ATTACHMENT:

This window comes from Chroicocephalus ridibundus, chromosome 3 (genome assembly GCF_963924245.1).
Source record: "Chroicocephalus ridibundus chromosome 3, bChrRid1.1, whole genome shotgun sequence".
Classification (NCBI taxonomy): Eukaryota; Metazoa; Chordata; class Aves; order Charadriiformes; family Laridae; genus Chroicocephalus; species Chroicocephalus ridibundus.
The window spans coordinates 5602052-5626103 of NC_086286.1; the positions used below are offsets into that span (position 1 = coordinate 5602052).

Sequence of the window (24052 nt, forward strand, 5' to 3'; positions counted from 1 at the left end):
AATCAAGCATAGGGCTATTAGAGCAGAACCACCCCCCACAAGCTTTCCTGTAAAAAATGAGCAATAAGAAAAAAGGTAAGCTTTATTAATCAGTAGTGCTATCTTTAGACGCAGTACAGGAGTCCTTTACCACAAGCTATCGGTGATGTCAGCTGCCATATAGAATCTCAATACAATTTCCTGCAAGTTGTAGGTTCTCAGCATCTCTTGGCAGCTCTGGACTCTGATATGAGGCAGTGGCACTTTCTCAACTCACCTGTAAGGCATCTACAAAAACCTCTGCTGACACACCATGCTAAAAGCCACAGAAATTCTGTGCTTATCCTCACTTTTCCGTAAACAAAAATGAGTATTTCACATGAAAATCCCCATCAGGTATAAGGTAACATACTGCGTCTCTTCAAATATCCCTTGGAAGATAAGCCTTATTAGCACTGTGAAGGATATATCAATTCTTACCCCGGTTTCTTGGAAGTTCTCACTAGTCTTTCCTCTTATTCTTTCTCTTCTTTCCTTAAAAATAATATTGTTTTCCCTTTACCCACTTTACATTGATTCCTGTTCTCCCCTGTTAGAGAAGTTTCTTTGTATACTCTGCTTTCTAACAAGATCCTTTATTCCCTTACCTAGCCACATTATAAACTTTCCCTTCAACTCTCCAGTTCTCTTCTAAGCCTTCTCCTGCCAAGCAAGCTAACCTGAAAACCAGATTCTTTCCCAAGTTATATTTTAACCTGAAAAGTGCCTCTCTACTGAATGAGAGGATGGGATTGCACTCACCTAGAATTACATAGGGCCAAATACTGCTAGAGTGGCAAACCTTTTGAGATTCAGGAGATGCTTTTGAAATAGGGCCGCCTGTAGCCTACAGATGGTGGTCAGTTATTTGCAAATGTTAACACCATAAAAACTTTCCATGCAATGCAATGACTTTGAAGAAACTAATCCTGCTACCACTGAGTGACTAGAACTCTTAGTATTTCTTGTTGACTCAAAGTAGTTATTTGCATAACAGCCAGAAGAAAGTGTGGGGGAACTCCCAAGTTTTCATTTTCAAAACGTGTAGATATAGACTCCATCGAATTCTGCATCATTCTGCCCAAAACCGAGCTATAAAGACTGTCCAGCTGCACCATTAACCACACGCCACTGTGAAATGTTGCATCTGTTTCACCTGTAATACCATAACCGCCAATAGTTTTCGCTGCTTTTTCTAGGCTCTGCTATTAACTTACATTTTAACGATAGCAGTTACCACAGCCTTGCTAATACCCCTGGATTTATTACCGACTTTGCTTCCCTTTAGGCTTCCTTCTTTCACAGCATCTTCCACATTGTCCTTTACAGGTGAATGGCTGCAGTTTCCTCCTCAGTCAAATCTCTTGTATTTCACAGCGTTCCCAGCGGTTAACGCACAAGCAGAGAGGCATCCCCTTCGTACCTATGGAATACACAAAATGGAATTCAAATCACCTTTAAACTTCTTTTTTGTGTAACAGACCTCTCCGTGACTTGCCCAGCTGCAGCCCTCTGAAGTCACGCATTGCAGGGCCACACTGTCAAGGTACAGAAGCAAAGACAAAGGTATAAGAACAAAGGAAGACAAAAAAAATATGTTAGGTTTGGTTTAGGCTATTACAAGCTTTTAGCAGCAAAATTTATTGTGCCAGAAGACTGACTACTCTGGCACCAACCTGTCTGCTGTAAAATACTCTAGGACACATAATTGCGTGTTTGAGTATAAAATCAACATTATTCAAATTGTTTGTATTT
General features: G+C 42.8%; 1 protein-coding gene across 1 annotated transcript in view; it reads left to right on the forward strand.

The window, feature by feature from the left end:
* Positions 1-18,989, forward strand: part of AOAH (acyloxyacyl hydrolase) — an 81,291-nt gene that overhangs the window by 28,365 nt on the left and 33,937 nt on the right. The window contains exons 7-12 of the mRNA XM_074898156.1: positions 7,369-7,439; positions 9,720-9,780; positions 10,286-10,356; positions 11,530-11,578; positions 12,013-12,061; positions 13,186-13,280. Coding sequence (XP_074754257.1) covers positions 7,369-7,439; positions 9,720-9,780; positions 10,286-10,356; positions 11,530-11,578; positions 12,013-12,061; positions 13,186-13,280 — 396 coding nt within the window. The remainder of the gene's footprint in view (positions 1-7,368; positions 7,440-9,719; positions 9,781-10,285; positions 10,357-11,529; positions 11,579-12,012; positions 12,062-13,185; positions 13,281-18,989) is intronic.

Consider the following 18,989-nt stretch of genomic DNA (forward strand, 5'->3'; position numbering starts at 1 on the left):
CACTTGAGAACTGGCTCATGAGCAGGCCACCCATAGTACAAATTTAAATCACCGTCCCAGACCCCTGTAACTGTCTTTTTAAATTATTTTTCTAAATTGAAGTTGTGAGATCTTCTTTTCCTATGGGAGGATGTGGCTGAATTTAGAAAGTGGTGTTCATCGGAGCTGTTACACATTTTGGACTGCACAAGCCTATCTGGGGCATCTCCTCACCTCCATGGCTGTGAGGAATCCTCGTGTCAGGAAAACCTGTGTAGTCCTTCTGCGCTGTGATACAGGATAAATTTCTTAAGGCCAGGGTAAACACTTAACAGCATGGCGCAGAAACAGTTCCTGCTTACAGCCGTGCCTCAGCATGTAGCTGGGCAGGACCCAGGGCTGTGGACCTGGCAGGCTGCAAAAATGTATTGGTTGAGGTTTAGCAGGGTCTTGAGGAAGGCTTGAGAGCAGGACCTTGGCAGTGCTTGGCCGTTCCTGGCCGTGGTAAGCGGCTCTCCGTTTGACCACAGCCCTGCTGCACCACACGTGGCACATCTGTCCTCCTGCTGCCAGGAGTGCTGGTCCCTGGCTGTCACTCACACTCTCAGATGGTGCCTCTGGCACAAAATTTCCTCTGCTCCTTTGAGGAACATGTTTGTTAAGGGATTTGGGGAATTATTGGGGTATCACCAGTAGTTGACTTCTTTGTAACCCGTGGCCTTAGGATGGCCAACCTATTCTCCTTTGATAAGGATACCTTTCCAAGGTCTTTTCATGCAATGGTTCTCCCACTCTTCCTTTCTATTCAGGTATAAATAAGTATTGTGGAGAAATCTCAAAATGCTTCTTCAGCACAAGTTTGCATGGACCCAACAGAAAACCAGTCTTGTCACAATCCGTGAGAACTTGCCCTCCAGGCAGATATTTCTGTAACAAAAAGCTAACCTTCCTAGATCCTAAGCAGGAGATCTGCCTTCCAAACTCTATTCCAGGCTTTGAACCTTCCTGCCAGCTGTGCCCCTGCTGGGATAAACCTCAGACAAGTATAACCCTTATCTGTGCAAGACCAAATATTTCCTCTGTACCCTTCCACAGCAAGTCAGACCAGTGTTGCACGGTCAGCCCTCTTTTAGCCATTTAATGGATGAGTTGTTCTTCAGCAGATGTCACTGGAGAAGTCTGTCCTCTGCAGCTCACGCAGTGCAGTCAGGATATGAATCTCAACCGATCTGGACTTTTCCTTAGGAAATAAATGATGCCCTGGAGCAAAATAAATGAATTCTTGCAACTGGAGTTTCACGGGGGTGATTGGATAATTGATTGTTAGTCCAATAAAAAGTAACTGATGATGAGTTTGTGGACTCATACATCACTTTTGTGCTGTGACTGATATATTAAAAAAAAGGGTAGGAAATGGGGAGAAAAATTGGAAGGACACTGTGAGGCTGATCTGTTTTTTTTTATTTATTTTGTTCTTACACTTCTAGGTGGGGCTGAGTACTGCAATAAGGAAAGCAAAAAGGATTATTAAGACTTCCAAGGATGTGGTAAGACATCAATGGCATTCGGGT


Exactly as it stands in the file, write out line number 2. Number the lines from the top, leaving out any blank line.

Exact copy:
Source record: "Chroicocephalus ridibundus chromosome 3, bChrRid1.1, whole genome shotgun sequence".